Brief Synopsis: I was diagnosed with a somewhat rare condition called idiopathic granulomatous mastitis in August 2018. Because of it’s rarity, there’s not a lot of helpful info on this crazy inflammatory disease on the internet, which was very frustrating when I got my diagnosis. Luckily I’ve managed to find a group of women who also experience this condition, and I’ve learned much more in the last five months. I’m writing down my experiences with GM online, not only to give others out there some real information about the disease, but also to keep track of all the details of my personal story in the hopes of figuring out the why of this disease for myself.
Part 1. Part 2. Part 3. Part 4. Part 5. Part 6.
After my surgery, I was introduced to the crazy world of wound packing.
Believe it or not, sometimes after a surgery, doctors will opt to not stitch the incision closed. You then have what’s called an “open wound,” a super fun experience which requires a lot of time and pain management to take care of. And the best part of this experience is called wound packing.
The day after my surgery I was still in the hospital because the doctor needed to do the first wound packing before I left, so he could show Chris was was required. Chris had to be the one to do it, because I couldn’t see both of my incisions, and sight is a necessity with this kind of thing.
When the nurse came in to prep me for the surgery, she explained that she was going to give me strong pain meds through my IV about ten minutes beforehand to lessen the trauma. I actually had thought I’d been on pain meds the whole time, and was very pleasantly surprised to find that they hadn’t been giving me anything other than whatever’s in a standard IV (some kind of fluids, I think?) all night. The pain meds made me feel super loopy and gave me somewhat of an out of body experience for the first few minutes, but unfortunately they didn’t do much to diminish the pain of the first wound packing.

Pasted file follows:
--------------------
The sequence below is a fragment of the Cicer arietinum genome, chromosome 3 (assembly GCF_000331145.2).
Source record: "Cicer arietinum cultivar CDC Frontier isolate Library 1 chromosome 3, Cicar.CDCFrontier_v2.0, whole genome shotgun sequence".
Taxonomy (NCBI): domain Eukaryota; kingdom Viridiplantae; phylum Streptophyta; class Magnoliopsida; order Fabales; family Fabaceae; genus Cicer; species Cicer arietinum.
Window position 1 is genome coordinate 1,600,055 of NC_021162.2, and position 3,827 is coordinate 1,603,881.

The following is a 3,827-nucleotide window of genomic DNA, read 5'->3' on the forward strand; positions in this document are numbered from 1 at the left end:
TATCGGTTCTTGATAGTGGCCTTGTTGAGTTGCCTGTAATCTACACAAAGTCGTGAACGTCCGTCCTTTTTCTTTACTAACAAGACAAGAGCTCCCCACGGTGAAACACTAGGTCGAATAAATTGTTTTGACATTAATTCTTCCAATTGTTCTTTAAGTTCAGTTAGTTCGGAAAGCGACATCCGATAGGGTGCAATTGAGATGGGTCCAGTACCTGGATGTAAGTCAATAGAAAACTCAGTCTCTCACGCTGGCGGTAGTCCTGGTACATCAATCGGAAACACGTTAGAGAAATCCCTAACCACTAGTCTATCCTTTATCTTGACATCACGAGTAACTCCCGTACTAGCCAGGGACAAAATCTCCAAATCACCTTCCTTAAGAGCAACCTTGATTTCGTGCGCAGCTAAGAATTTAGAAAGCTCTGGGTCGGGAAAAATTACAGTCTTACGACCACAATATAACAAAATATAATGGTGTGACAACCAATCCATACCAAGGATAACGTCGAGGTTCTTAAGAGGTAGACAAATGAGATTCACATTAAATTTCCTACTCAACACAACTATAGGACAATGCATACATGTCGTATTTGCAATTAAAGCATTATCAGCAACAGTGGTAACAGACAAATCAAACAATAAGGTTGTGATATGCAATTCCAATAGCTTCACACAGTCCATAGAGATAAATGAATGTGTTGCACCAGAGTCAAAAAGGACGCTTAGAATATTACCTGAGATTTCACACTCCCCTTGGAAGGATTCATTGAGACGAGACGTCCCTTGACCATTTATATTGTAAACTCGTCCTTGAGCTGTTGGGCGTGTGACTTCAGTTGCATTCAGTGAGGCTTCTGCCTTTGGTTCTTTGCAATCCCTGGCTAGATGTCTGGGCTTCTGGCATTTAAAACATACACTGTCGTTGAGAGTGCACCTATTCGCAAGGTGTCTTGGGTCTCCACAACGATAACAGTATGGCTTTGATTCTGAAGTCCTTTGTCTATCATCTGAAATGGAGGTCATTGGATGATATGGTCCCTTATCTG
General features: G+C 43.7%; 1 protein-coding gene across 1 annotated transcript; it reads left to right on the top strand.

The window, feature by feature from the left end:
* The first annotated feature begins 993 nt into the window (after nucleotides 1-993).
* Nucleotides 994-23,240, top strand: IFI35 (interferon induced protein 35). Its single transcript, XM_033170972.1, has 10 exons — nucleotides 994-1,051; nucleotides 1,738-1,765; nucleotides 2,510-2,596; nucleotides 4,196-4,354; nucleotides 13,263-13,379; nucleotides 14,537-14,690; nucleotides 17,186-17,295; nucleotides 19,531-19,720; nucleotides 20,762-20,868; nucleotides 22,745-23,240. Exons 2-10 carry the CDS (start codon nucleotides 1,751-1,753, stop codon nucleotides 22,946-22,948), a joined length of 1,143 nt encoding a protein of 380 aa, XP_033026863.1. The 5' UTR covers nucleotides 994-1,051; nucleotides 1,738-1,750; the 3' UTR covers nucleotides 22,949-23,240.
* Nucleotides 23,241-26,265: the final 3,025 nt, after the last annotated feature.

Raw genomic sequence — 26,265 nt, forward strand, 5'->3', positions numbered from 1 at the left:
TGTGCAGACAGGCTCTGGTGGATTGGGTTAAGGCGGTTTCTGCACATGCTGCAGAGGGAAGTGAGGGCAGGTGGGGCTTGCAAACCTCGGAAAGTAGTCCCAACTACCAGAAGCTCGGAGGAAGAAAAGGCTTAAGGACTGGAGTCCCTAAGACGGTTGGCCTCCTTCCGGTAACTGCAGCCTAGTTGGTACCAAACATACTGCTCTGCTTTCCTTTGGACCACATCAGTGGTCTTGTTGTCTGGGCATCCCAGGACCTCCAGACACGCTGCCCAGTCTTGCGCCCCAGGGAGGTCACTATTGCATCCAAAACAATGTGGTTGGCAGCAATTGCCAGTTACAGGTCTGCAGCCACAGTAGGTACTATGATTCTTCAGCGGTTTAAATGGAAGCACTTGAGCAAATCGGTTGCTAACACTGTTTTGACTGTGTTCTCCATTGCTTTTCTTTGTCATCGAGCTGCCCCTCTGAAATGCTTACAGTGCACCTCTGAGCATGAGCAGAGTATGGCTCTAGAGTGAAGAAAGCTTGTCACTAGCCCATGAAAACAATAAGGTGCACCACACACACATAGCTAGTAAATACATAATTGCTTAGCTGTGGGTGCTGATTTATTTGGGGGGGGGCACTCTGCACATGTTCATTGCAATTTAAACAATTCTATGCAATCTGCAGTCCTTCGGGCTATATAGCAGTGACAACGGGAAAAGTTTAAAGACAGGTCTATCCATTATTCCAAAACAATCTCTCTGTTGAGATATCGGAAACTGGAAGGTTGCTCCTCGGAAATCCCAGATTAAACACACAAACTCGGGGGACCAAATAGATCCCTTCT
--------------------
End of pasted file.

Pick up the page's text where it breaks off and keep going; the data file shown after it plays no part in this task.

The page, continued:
Wound packing goes like this: First, all the gauze that was previously in the wound has to come out. Since this was the first dressing change since the surgery, there was a lot of gauze that needed to come out. This ended up taking quite awhile, because all those newly exposed nerves get brushed by the dressing as it’s slowly pulled out. The faster you go, the more painful it is. My very kind nurse went at a snail’s pace to shield me as much as possible from the pain, but dang it hurts at first.
Once the gauze is all out, the wound is cleaned with saline (squirted in with a syringe), then the hole has to get packed with new gauze. The new gauze is doused with a solution (I’m blanking on what it is at the moment), then it gets slowly guided into the open wound. The gauze resembles a ribbon, and once the beginning gets in, a q-tip is used to slowly fold it over and push it in a little bit at a time. The nice thing is that you really don’t have to worry about over packing with the gauze, in fact, you want it to be pretty loose inside the wound so the area does start healing itself.